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The Collapse of Communism in Eastern Europe and the USSR

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Introduction

The Collapse of Communism in Eastern Europe and the USSR 1. What part did Mikhail Gorbachev play in: a. ending the Cold War, b. ending communism control in the countries of Eastern Europe and c. reforming the USSR. 2. Describe how communist control came to an end in Eastern Germany and how German reunification was achieved by October 1990. 3. Make notes on the collapse of communism in the USSR. 1. Mikhail Gorbachev was in a way the key figure in ending the Cold War, communism control in Eastern Europe and in reforming the USSR. Thanks to his policies of ‘glasnost’ (openness) and ‘perestroika’ (restructuring), Gorbachev was able to bring drastic changes into all of Eastern Europe and the USSR. He had committed himself to reform the Soviet Union and was not prepared to shore-up a Soviet-dominated structure in Central and Eastern Europe which was failing economically and was threatening to bankrupt the USSR if it continued to try and match the USA as a political and military force. Gorbachev took many initiatives on détente, arms control, improving relations with China and in slackening Russia’s heavy involvement in Afghanistan which was taking its toll. He offered many major concessions in the ongoing arms control negotiations. ...read more.

Middle

Small-scale private enterprise such as family restaurants or business making clothes or handicrafts or providing services such as car and television repairs, painting, decorating and private tuition was to be allowed, as were worker co-operatives up to a maximum of 50 workers. One motive behind this reforms was to provide competition for the slow and inefficient services provided by the state in the hope of stimulating a rapid improvement and economic growth. Another was the need to provide alternative employment as patterns of employment changed over the following decade, and as more automation and computerization were introduced into factories and offices, the need for manual and clerical workers declined. Another important change was that the responsibility for quality control throughout industry as a whole was to be taken over by independent state bodies rather than by factory management. It was hoped that by the year 200, the USSR would have experienced a profound social and economic transformation and growth. However this process is still taking place, amidst serious problems, notable corruption throughout former Soviet societies. Gorbachev was also prepared to change course in human rights. Many well-known dissidents, notably critics of the system, were released, and the Sakharovs were permitted to return to Moscow from internal exile in Gorky in December 1986. ...read more.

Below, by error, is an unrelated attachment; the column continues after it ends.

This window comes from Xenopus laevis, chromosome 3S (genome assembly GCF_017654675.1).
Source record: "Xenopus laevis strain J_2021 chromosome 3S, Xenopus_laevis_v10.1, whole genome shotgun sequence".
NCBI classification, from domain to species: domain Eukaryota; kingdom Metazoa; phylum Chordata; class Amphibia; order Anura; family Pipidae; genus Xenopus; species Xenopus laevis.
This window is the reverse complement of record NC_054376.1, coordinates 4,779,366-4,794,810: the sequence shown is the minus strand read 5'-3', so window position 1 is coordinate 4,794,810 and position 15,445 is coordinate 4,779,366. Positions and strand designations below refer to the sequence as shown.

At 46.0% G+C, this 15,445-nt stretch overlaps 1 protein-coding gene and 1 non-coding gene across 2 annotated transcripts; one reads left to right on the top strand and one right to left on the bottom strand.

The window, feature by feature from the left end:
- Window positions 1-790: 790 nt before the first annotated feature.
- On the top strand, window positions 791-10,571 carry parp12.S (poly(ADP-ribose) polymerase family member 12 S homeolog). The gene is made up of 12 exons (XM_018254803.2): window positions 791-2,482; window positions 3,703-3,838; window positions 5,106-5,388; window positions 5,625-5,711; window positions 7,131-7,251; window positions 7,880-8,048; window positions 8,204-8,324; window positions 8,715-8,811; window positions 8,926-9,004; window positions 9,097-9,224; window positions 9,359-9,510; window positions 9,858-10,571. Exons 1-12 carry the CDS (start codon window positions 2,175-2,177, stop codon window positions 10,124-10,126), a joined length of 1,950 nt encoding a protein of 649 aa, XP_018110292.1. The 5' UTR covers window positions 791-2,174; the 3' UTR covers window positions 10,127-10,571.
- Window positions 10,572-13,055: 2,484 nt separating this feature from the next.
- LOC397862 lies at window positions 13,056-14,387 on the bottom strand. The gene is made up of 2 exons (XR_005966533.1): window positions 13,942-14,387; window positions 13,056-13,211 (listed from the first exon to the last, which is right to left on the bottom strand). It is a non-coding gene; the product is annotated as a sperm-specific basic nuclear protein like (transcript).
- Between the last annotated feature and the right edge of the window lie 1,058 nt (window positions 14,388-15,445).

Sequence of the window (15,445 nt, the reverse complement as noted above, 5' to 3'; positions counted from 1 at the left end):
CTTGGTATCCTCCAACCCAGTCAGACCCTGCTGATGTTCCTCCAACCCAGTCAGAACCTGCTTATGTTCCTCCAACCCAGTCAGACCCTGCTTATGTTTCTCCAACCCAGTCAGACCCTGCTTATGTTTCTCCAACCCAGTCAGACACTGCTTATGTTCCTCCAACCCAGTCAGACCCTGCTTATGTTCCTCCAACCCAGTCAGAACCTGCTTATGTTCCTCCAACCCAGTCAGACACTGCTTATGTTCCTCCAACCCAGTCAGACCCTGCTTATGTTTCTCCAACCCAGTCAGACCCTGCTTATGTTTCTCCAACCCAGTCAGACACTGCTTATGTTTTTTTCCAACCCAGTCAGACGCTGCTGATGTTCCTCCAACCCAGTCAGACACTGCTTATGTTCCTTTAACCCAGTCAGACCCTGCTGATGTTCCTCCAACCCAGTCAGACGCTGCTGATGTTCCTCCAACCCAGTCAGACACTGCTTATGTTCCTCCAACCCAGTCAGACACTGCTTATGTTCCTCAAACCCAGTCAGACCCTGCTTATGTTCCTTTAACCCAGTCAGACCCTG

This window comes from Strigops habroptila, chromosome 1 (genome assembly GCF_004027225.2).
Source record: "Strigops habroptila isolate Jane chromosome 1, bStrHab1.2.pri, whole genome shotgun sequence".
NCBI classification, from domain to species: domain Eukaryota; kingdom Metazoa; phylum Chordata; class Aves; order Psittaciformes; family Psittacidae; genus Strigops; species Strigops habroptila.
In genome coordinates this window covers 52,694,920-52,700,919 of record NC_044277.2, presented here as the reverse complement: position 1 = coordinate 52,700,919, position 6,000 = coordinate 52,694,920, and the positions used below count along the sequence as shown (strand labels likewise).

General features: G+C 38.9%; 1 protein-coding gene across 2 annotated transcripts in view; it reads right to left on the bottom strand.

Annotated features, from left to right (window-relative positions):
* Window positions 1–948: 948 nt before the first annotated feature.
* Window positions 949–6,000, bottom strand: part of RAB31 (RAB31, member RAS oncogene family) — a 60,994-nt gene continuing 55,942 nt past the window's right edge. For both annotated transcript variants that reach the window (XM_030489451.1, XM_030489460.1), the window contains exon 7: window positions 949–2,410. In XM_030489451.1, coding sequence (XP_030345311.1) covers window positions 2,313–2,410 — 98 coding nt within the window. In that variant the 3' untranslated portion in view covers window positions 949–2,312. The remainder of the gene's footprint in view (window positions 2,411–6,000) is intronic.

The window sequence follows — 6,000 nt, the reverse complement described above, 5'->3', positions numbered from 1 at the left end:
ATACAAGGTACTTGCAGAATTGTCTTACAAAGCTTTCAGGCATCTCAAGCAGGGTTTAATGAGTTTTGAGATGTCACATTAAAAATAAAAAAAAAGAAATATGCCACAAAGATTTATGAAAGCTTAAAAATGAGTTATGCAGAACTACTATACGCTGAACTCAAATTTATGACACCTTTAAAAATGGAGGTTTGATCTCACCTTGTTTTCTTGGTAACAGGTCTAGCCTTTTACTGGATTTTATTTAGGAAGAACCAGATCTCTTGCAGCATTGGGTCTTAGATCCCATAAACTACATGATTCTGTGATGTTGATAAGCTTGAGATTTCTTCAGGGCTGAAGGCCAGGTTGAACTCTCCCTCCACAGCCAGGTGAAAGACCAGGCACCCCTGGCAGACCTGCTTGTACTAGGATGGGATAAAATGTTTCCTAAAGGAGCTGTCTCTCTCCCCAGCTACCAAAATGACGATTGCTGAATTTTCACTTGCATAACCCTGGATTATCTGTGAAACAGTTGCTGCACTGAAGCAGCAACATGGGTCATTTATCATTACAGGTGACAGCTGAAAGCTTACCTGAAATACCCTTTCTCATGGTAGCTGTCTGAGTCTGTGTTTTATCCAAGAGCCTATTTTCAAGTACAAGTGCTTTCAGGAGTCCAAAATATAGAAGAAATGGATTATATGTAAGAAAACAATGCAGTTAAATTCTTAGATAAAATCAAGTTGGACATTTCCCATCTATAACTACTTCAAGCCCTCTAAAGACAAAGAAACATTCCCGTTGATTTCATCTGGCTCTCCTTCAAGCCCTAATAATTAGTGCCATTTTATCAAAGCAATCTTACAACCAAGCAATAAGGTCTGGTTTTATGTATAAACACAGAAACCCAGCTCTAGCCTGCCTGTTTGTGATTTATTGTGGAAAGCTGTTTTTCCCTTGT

Conclusion

But when these trains passed through Dresden, there were riots as more Easter Germans tried to board the trains. There were huge demonstrations in Leipzig, and following the virtually hamstrung Honecker who was clearly not in control of the situation and was replaced as General Secretary by Egon Krenz in October 1989, who tried to secure popularity for the government by opening the crossing points in the Berlin Wall. Thousands poured through into West Berlin, and many started to dismantle the Wall itself, without any opposition. Indeed many of the guards on both sides even helped, and it became clear that the government had run its course. Krenz was replaced by the more moderate Hans Modrow, who conceded free elections held in March 1990. At this point, Chancellor Kohl stepped in to seize the initiative. After having secured foreign approval, including that of the USSR thanks to Gorbachev, for German reunifications, events went quickly and smoothly. In May 1990, both Germanies agreed there would be economic, social and monetary union for both on the 1st of July. Following that the Treaty of Unification was signed so that on the 3rd of October, all of Germany was unified, the former occupying Powers (USA, USSR, Britain and France) having already agreed to give up their Rights in Berlin. ...read more.

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